school funding

Stephen Koranda / KPR/File photo

Republicans in the Kansas House couldn’t win enough votes Monday to increase school funding by hundreds of millions of dollars. Conservatives in their own party thought it was too much money; Democrats said it was too little.

A report meant to guide Kansas school spending appears to have overshot the mark by more than half a billion dollars.

Kansas Health Institute/File photo

An independent reviewer is backing the validity of a study that found improving Kansas' public schools could cost an additional $2 billion a year.

The Lawrence Journal-World reports that the Legislature hired Jesse Levin, of the American Institutes for Research, to conduct a peer review of the recent cost study. He told lawmakers Thursday that the study was "fairly cutting-edge and done very, very well."

Stephen Koranda / Kansas News Service

Gov. Jeff Colyer won't directly endorse a bill from House Republicans that would boost funding for Kansas schools by $500 million, but he said it meets guidelines he set out.

Republicans in the Kansas House have unveiled a school funding proposal to send an added half billion dollars to local districts in the next five years. A committee advanced the plan Wednesday night to the full House for consideration.

Alex Starr / flickr Creative Commons

Senate Minority Leader Anthony Hensley has chastised his colleagues for failing to make progress on a school finance plan.

He urged them Tuesday to come to grips with reality.

The Topeka Capital-Journal reports that during the debate lawmakers said they were interested in negotiating with school attorneys. They also expressed frustration with the Kansas Supreme Court.

Celia Llopis-Jepsen / Kansas News Service, File Photo

A report commissioned by the Kansas Legislature made clear just how much it might cost to improve student outcomes at public schools.

It’s so expensive, says a new lobbying group, that it threatens the quality of Kansas roads, health care and other government functions.

The group wants to amend the state constitution, freeing lawmakers to dodge steep hikes in school spending. External experts argue that added money would be needed to fulfill promises to graduate high school students better prepared for college or the workplace.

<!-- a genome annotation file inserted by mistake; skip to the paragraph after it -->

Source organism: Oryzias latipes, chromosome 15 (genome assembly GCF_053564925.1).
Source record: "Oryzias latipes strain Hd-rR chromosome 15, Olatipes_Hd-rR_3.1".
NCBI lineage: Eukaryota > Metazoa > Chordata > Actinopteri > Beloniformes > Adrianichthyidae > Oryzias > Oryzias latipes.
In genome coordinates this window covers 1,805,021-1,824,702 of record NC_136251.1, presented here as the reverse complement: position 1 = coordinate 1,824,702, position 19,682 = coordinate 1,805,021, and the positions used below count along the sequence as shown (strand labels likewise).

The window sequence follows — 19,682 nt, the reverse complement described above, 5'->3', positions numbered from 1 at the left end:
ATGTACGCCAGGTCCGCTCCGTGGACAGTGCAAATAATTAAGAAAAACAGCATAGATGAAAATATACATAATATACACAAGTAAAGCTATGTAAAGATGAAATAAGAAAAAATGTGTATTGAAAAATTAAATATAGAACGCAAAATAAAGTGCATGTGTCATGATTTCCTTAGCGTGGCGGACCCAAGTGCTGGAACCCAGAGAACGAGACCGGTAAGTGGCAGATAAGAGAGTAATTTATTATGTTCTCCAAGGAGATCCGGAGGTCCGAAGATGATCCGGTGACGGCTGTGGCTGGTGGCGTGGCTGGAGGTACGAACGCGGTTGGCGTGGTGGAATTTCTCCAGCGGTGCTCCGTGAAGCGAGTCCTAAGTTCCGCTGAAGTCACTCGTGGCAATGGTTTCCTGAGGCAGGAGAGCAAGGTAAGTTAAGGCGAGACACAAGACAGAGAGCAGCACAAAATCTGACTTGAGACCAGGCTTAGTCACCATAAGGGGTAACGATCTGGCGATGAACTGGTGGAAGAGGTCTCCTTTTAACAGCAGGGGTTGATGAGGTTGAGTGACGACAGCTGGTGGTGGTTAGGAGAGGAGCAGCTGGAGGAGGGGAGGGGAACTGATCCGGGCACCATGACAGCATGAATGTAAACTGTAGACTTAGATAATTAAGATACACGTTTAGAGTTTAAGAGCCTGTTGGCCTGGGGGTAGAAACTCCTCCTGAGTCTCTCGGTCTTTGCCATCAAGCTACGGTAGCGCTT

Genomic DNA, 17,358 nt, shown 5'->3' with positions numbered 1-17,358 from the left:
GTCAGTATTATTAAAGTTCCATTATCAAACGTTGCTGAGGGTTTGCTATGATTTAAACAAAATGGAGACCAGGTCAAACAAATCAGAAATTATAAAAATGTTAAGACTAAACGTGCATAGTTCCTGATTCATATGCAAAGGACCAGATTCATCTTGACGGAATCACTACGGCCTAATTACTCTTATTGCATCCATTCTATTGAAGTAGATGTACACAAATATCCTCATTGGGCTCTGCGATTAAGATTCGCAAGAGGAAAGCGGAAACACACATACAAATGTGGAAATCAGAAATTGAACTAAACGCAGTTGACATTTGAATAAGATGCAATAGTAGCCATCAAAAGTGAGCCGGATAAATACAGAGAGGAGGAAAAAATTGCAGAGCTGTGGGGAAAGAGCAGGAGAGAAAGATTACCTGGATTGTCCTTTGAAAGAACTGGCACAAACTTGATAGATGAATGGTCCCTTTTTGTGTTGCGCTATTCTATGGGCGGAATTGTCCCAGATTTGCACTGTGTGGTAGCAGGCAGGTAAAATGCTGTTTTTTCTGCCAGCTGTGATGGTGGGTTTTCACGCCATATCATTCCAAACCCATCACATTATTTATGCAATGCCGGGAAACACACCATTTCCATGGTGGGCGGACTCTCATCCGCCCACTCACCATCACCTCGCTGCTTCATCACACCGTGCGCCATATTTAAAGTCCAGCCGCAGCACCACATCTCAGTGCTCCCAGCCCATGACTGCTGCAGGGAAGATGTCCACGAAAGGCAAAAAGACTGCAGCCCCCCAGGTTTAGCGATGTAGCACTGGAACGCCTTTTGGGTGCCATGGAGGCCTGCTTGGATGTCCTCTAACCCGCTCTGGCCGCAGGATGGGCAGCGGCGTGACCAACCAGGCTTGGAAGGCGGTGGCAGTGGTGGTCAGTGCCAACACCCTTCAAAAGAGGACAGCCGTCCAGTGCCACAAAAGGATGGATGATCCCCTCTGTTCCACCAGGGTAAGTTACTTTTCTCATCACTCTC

Stephen Koranda / Kansas News Service

Now that Republican leaders have a report they commissioned on school funding, it’s not clear they’ll pursue its recommendations to spend more for better student performance.

Celia Llopis-Jepsen / Kansas News Service

Getting most Kansas schoolchildren doing well enough in math and reading to stay on track for college could cost an extra $2 billion a year — or roughly half of what the state already spends on aid to local schools.

The figure comes from a report released Friday that lawmakers commissioned to help them judge the costs of getting better classroom results and to comply with a Kansas Supreme Court order.

Derek Gavey / flickr Creative Commons

Kansas lawmakers are looking for ways to come up with cash to respond to a court ruling that says the state needs to spend more on schools. Currently, the House Tax Committee is considering a plan to raise property taxes.

The proposal would boost property taxes over three years, topping out with a $659 million increase. The plan met urban and rural opposition in a hearing on Tuesday. Realtors said the tax hike would make it harder to buy a home. It would also hit farmers by raising taxes on their land.

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